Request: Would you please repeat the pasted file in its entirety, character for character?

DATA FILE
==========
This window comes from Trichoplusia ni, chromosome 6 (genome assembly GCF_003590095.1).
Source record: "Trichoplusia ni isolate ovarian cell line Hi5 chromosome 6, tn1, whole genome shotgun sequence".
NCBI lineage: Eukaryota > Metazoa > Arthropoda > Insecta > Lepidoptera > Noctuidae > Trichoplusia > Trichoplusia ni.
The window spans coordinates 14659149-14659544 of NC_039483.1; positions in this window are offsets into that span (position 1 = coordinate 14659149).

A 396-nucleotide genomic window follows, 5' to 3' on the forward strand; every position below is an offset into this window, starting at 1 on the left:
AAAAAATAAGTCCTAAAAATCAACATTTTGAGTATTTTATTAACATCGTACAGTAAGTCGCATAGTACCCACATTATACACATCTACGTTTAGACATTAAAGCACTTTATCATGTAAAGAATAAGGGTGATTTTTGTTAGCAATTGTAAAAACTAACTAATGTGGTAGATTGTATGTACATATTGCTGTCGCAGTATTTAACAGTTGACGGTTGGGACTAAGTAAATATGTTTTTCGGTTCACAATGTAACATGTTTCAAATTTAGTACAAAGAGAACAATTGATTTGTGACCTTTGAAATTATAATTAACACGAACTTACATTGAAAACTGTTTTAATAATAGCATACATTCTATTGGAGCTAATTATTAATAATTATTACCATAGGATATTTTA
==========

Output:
This window comes from Trichoplusia ni, chromosome 6 (genome assembly GCF_003590095.1).
Source record: "Trichoplusia ni isolate ovarian cell line Hi5 chromosome 6, tn1, whole genome shotgun sequence".
NCBI lineage: Eukaryota > Metazoa > Arthropoda > Insecta > Lepidoptera > Noctuidae > Trichoplusia > Trichoplusia ni.
The window spans coordinates 14659149-14659544 of NC_039483.1; positions in this window are offsets into that span (position 1 = coordinate 14659149).

A 396-nucleotide genomic window follows, 5' to 3' on the forward strand; every position below is an offset into this window, starting at 1 on the left:
AAAAAATAAGTCCTAAAAATCAACATTTTGAGTATTTTATTAACATCGTACAGTAAGTCGCATAGTACCCACATTATACACATCTACGTTTAGACATTAAAGCACTTTATCATGTAAAGAATAAGGGTGATTTTTGTTAGCAATTGTAAAAACTAACTAATGTGGTAGATTGTATGTACATATTGCTGTCGCAGTATTTAACAGTTGACGGTTGGGACTAAGTAAATATGTTTTTCGGTTCACAATGTAACATGTTTCAAATTTAGTACAAAGAGAACAATTGATTTGTGACCTTTGAAATTATAATTAACACGAACTTACATTGAAAACTGTTTTAATAATAGCATACATTCTATTGGAGCTAATTATTAATAATTATTACCATAGGATATTTTA